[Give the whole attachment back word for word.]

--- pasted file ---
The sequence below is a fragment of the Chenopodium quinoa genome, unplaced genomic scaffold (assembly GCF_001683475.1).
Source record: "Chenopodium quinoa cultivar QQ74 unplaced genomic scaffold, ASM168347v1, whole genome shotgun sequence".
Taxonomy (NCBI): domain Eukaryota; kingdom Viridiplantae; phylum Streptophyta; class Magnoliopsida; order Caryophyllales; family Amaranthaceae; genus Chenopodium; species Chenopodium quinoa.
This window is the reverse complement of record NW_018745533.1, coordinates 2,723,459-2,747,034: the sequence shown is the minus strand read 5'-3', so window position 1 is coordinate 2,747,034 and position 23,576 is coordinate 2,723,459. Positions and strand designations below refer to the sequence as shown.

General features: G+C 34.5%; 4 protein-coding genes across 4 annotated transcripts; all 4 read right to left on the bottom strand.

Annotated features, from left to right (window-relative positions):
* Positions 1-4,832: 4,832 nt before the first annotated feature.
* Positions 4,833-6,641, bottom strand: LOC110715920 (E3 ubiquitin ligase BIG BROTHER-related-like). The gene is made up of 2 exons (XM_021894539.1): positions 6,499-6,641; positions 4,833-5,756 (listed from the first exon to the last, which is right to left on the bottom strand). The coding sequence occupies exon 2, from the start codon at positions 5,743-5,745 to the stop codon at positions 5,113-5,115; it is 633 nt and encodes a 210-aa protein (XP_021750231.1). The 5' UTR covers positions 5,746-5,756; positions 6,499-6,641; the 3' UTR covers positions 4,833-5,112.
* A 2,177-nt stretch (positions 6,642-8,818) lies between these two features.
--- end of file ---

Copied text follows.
The sequence below is a fragment of the Chenopodium quinoa genome, unplaced genomic scaffold (assembly GCF_001683475.1).
Source record: "Chenopodium quinoa cultivar QQ74 unplaced genomic scaffold, ASM168347v1, whole genome shotgun sequence".
Taxonomy (NCBI): domain Eukaryota; kingdom Viridiplantae; phylum Streptophyta; class Magnoliopsida; order Caryophyllales; family Amaranthaceae; genus Chenopodium; species Chenopodium quinoa.
This window is the reverse complement of record NW_018745533.1, coordinates 2,723,459-2,747,034: the sequence shown is the minus strand read 5'-3', so window position 1 is coordinate 2,747,034 and position 23,576 is coordinate 2,723,459. Positions and strand designations below refer to the sequence as shown.

General features: G+C 34.5%; 4 protein-coding genes across 4 annotated transcripts; all 4 read right to left on the bottom strand.

Annotated features, from left to right (window-relative positions):
* Positions 1-4,832: 4,832 nt before the first annotated feature.
* Positions 4,833-6,641, bottom strand: LOC110715920 (E3 ubiquitin ligase BIG BROTHER-related-like). The gene is made up of 2 exons (XM_021894539.1): positions 6,499-6,641; positions 4,833-5,756 (listed from the first exon to the last, which is right to left on the bottom strand). The coding sequence occupies exon 2, from the start codon at positions 5,743-5,745 to the stop codon at positions 5,113-5,115; it is 633 nt and encodes a 210-aa protein (XP_021750231.1). The 5' UTR covers positions 5,746-5,756; positions 6,499-6,641; the 3' UTR covers positions 4,833-5,112.
* A 2,177-nt stretch (positions 6,642-8,818) lies between these two features.